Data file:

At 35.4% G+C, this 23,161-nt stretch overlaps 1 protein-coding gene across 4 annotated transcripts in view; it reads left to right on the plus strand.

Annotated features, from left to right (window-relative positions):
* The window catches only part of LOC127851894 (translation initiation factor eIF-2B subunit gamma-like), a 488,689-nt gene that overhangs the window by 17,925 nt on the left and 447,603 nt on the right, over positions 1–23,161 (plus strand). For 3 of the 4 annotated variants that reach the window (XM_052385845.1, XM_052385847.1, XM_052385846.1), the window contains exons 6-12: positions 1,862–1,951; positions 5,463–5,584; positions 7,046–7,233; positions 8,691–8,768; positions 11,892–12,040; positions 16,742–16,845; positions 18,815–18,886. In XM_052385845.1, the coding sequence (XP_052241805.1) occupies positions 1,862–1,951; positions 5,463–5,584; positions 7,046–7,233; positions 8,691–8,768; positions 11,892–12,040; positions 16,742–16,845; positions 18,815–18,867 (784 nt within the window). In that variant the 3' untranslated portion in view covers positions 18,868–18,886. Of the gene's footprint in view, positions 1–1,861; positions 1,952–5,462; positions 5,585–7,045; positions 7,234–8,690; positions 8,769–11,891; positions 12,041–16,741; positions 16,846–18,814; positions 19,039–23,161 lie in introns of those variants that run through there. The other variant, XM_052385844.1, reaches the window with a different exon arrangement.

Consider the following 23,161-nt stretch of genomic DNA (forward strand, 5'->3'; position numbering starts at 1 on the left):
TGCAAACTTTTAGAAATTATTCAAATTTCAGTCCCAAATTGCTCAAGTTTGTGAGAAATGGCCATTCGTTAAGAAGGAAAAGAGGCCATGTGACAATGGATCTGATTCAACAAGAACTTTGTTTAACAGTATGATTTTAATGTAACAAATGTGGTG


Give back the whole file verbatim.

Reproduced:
At 35.4% G+C, this 23,161-nt stretch overlaps 1 protein-coding gene across 4 annotated transcripts in view; it reads left to right on the plus strand.

Annotated features, from left to right (window-relative positions):
* The window catches only part of LOC127851894 (translation initiation factor eIF-2B subunit gamma-like), a 488,689-nt gene that overhangs the window by 17,925 nt on the left and 447,603 nt on the right, over positions 1–23,161 (plus strand). For 3 of the 4 annotated variants that reach the window (XM_052385845.1, XM_052385847.1, XM_052385846.1), the window contains exons 6-12: positions 1,862–1,951; positions 5,463–5,584; positions 7,046–7,233; positions 8,691–8,768; positions 11,892–12,040; positions 16,742–16,845; positions 18,815–18,886. In XM_052385845.1, the coding sequence (XP_052241805.1) occupies positions 1,862–1,951; positions 5,463–5,584; positions 7,046–7,233; positions 8,691–8,768; positions 11,892–12,040; positions 16,742–16,845; positions 18,815–18,867 (784 nt within the window). In that variant the 3' untranslated portion in view covers positions 18,868–18,886. Of the gene's footprint in view, positions 1–1,861; positions 1,952–5,462; positions 5,585–7,045; positions 7,234–8,690; positions 8,769–11,891; positions 12,041–16,741; positions 16,846–18,814; positions 19,039–23,161 lie in introns of those variants that run through there. The other variant, XM_052385844.1, reaches the window with a different exon arrangement.

Consider the following 23,161-nt stretch of genomic DNA (forward strand, 5'->3'; position numbering starts at 1 on the left):
TGCAAACTTTTAGAAATTATTCAAATTTCAGTCCCAAATTGCTCAAGTTTGTGAGAAATGGCCATTCGTTAAGAAGGAAAAGAGGCCATGTGACAATGGATCTGATTCAACAAGAACTTTGTTTAACAGTATGATTTTAATGTAACAAATGTGGTG